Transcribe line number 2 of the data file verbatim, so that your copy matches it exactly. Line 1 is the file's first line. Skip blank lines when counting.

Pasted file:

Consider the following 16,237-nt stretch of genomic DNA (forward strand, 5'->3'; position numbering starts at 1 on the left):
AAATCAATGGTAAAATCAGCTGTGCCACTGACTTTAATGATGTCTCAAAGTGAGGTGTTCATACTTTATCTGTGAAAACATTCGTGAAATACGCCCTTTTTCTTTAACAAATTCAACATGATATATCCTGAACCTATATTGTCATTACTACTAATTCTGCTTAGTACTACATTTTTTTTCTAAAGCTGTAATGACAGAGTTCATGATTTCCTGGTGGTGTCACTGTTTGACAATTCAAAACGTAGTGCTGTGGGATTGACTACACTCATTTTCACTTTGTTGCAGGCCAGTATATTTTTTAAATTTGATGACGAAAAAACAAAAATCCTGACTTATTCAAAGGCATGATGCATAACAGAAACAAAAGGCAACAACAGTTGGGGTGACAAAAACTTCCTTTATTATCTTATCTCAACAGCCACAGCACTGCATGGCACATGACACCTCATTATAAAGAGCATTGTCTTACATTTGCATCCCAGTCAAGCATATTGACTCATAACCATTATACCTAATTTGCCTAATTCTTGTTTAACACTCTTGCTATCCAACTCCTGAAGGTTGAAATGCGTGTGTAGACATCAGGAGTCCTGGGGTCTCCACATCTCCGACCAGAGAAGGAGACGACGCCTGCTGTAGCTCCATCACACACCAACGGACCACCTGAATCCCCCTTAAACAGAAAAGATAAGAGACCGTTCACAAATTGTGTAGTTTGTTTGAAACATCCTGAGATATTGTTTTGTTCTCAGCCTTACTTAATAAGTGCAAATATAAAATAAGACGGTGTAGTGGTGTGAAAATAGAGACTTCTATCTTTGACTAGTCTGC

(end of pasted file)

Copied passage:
AAATCAATGGTAAAATCAGCTGTGCCACTGACTTTAATGATGTCTCAAAGTGAGGTGTTCATACTTTATCTGTGAAAACATTCGTGAAATACGCCCTTTTTCTTTAACAAATTCAACATGATATATCCTGAACCTATATTGTCATTACTACTAATTCTGCTTAGTACTACATTTTTTTTCTAAAGCTGTAATGACAGAGTTCATGATTTCCTGGTGGTGTCACTGTTTGACAATTCAAAACGTAGTGCTGTGGGATTGACTACACTCATTTTCACTTTGTTGCAGGCCAGTATATTTTTTAAATTTGATGACGAAAAAACAAAAATCCTGACTTATTCAAAGGCATGATGCATAACAGAAACAAAAGGCAACAACAGTTGGGGTGACAAAAACTTCCTTTATTATCTTATCTCAACAGCCACAGCACTGCATGGCACATGACACCTCATTATAAAGAGCATTGTCTTACATTTGCATCCCAGTCAAGCATATTGACTCATAACCATTATACCTAATTTGCCTAATTCTTGTTTAACACTCTTGCTATCCAACTCCTGAAGGTTGAAATGCGTGTGTAGACATCAGGAGTCCTGGGGTCTCCACATCTCCGACCAGAGAAGGAGACGACGCCTGCTGTAGCTCCATCACACACCAACGGACCACCTGAATCCCCCTTAAACAGAAAAGATAAGAGACCGTTCACAAATTGTGTAGTTTGTTTGAAACATCCTGAGATATTGTTTTGTTCTCAGCCTTACTTAATAAGTGCAAATATAAAATAAGACGGTGTAGTGGTGTGAAAATAGAGACTTCTATCTTTGACTAGTCTGC